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WOW. Reason to want to make movies

WOW. Reason to want to make movies

"The Fall" - most gorgeous trailer....ever?

By Mike Curtis | May 10, 2008

Check out this trailer for The Fall. If the imagery doesn't grab you at first (I saw posters on the street walking to work, and I literally stopped to gawk at the one sheet), how about "David Fincher and Spike Jonze Present." Directed by Tarsem, known for his music video work. Wow.How gorgeous is this? In the middle of a 60+ hour work week, I watched the trailer 3 times, with co-workers, dimming the lights, waiting for the 1080p to download, and standing enthralled.I took the time during lunch to scroll through, find 20 amazing stills in it, copy/paster to Photoshop and save'em out as JPEGs so I can have them rotate out as desktops every few minutes.It is THAT good.Plus, it looks like a good story, unlike some technically proficient, but plastic spastic blockbusters opening today. Which imagery do you think will stay with you, haunt your idle reveries, more?-mike Read More

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Panavision & Canon videos on “Demystifying Digital Camera Specifications”

7 part video series talks about how to understand how digital images are made and work

By Mike Curtis | May 07, 2008

John Galt (Panavision) and Larry Thorpe (Canon), two well respected industry veterans, gave along talk at the Hollywood Post Alliance about how to really understand what is going on in digital cameras. It went over so well they revised & expanded it and did another one at Panavision, entitled Demystifying Digital Camera Specifications. This is looooooong, but HIGHLY recommended if you want to really understand what is going on. As a Red owner, I couldn't help but notice that the press release mentioned something about "pixels aren't resolution," which is true, but clearly a response to the Red One's 4K resolution. I haven't had a chance to watch them all yet, so I can't fairly state whether there is an agenda at work (it would be somewhat fair to presume that Panavision and Canon cameras won't be looked on TOO unkindly), but these two guys are well known and respected, and have been doing this stuff for a long time. Chime in with comments about your take on it all - I'm prepping for a big client demo, no time to watch today...-mike Read More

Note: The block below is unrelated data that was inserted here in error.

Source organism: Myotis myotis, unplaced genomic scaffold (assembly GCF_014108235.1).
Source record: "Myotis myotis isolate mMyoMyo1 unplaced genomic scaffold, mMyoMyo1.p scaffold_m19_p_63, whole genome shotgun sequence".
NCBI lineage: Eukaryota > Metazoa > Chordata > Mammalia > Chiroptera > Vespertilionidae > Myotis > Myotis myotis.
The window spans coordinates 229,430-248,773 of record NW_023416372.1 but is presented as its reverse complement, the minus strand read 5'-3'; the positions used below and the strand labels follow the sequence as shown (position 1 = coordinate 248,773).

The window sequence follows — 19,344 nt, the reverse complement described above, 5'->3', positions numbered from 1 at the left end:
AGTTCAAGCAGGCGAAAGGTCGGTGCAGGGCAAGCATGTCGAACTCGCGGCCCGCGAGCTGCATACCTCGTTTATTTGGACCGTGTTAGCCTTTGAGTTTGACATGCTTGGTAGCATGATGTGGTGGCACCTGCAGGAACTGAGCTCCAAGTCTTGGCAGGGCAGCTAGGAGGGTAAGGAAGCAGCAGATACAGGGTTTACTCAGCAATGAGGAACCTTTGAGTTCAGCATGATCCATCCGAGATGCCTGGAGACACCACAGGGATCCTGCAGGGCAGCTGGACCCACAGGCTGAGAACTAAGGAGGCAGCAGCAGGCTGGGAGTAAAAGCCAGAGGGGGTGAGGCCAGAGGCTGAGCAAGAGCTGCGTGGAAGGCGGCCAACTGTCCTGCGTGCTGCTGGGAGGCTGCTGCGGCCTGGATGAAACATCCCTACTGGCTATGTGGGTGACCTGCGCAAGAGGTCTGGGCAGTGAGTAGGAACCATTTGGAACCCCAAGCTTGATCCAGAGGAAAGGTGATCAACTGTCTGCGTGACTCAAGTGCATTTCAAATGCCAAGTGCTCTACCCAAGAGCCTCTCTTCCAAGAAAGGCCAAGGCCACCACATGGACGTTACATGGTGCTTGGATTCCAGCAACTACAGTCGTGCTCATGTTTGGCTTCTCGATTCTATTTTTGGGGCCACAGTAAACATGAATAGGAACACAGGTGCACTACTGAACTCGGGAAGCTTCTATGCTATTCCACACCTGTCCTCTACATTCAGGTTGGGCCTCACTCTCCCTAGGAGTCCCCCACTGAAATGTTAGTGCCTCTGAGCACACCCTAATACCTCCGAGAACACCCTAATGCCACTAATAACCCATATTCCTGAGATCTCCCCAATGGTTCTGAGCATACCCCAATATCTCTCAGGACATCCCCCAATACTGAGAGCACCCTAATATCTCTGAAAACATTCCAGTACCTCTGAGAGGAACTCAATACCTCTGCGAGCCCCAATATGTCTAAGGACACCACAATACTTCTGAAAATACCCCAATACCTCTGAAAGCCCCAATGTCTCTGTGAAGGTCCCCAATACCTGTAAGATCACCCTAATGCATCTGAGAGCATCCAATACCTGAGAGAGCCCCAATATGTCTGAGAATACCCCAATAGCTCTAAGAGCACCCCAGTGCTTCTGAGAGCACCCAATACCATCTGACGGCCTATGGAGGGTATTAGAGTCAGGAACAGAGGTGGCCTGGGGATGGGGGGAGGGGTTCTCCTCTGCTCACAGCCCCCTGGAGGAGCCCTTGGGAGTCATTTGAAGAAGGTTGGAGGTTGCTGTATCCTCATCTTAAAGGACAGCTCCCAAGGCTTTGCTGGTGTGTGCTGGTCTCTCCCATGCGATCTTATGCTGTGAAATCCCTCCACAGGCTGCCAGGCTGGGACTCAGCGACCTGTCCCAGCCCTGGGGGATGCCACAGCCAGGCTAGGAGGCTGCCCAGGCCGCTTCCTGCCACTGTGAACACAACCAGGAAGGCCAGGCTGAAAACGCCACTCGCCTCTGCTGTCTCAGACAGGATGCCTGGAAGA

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Top 5 Things at NAB ‘08

By Mike Curtis | April 22, 2008

1.) Red Scarlet/Red Epic - one for home, one for SERIOUS D-cinema work. Scarlet is easily summed up - "3K for $3K" - with 3K sensor that can shoot up to 120 fps for under three grand, when it ships in 2009 it will be a tough price point to beat. Red Epic, meanwhile, with better quality Redcode RAW, and 5K resolution at up to 100fps for only $40K, should be an indie filmmaker's new Must Have.2.) Codex Portable - record dual link HD-SDI or even RAW formats the latest cameras using 4:1 wavelet technology, on a breadbox sized package you can sling over your shoulder. Add the virtual file system on top of that, as well as the ability to transcode material in-the-box, you've got a helluva solution for a damned attractive price. Read More